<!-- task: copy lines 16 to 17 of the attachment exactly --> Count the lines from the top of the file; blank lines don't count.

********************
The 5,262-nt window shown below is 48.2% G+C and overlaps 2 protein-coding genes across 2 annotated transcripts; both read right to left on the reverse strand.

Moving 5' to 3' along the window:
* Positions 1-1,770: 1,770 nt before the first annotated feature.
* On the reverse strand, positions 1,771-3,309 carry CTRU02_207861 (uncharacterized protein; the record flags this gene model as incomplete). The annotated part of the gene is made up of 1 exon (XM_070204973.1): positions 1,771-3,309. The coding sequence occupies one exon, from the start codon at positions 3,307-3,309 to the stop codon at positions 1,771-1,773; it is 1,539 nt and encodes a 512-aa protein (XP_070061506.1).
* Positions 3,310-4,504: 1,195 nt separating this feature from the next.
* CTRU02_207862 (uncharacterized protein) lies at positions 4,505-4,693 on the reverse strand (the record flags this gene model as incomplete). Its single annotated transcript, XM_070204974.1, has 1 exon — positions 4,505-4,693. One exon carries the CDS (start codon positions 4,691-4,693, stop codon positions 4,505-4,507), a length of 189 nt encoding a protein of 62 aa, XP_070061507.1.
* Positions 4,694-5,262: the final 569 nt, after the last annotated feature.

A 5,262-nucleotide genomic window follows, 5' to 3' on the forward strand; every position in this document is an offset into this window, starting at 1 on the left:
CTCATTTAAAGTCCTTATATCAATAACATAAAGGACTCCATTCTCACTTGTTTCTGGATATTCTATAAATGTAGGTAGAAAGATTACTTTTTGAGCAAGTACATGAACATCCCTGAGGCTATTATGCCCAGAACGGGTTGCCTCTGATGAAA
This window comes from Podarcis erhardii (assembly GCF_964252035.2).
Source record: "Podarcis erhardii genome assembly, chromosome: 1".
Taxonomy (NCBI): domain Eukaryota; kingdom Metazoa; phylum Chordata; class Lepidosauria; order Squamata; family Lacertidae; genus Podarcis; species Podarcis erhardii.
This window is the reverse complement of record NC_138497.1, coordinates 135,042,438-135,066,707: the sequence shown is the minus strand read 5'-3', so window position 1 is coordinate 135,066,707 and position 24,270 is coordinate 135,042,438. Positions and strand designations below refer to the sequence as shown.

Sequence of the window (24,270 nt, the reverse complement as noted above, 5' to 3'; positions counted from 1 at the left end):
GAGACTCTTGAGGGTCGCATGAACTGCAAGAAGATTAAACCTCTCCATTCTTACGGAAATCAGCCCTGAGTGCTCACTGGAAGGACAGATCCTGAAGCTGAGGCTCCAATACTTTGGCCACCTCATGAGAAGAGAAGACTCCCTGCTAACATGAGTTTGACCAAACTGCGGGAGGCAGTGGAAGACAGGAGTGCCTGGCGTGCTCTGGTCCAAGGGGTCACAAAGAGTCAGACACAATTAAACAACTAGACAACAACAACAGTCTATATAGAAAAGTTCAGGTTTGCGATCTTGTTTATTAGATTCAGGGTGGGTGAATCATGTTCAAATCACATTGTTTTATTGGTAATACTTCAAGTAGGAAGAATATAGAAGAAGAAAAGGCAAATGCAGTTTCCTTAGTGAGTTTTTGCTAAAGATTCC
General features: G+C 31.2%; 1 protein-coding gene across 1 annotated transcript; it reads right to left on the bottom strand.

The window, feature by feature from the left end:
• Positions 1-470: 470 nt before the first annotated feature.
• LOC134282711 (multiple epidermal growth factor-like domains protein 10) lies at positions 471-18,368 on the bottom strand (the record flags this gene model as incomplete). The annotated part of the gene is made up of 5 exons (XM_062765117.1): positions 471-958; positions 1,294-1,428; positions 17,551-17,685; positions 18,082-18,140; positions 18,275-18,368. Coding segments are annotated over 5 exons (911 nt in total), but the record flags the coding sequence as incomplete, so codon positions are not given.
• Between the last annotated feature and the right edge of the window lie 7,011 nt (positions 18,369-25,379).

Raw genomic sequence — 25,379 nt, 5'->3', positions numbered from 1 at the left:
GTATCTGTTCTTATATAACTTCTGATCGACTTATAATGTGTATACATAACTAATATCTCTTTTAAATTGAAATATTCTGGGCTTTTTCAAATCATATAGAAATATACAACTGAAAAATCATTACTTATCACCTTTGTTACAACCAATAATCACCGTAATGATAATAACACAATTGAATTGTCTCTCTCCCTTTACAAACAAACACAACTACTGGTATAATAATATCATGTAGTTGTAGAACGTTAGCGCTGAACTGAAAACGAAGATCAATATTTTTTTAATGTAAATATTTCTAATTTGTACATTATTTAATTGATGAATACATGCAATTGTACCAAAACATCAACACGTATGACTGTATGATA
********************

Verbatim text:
General features: G+C 31.2%; 1 protein-coding gene across 1 annotated transcript; it reads right to left on the bottom strand.

The window, feature by feature from the left end: